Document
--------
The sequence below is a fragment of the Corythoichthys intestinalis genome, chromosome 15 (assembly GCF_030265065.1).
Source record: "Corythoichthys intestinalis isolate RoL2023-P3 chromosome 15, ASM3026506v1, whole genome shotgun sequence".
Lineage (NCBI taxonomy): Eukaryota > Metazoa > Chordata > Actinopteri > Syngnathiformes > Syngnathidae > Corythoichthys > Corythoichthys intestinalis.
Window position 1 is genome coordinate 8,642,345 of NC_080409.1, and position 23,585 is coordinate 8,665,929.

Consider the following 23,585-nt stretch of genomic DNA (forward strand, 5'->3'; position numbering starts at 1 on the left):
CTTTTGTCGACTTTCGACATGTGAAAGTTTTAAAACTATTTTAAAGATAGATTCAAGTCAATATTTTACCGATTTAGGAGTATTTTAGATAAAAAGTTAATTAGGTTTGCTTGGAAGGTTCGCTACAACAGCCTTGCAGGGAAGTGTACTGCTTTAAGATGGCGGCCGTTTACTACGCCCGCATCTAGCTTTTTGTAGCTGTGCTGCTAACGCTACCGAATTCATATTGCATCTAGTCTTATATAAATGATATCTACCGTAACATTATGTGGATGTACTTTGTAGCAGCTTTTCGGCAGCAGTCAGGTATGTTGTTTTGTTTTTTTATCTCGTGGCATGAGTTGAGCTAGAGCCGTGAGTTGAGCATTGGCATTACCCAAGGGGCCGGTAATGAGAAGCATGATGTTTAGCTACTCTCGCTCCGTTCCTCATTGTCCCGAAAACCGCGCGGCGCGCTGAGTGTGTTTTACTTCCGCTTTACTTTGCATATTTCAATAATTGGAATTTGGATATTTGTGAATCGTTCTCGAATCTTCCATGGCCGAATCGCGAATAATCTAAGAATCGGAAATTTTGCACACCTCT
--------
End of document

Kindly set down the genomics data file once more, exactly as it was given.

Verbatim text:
The sequence below is a fragment of the Corythoichthys intestinalis genome, chromosome 15 (assembly GCF_030265065.1).
Source record: "Corythoichthys intestinalis isolate RoL2023-P3 chromosome 15, ASM3026506v1, whole genome shotgun sequence".
Lineage (NCBI taxonomy): Eukaryota > Metazoa > Chordata > Actinopteri > Syngnathiformes > Syngnathidae > Corythoichthys > Corythoichthys intestinalis.
Window position 1 is genome coordinate 8,642,345 of NC_080409.1, and position 23,585 is coordinate 8,665,929.

Consider the following 23,585-nt stretch of genomic DNA (forward strand, 5'->3'; position numbering starts at 1 on the left):
CTTTTGTCGACTTTCGACATGTGAAAGTTTTAAAACTATTTTAAAGATAGATTCAAGTCAATATTTTACCGATTTAGGAGTATTTTAGATAAAAAGTTAATTAGGTTTGCTTGGAAGGTTCGCTACAACAGCCTTGCAGGGAAGTGTACTGCTTTAAGATGGCGGCCGTTTACTACGCCCGCATCTAGCTTTTTGTAGCTGTGCTGCTAACGCTACCGAATTCATATTGCATCTAGTCTTATATAAATGATATCTACCGTAACATTATGTGGATGTACTTTGTAGCAGCTTTTCGGCAGCAGTCAGGTATGTTGTTTTGTTTTTTTATCTCGTGGCATGAGTTGAGCTAGAGCCGTGAGTTGAGCATTGGCATTACCCAAGGGGCCGGTAATGAGAAGCATGATGTTTAGCTACTCTCGCTCCGTTCCTCATTGTCCCGAAAACCGCGCGGCGCGCTGAGTGTGTTTTACTTCCGCTTTACTTTGCATATTTCAATAATTGGAATTTGGATATTTGTGAATCGTTCTCGAATCTTCCATGGCCGAATCGCGAATAATCTAAGAATCGGAAATTTTGCACACCTCT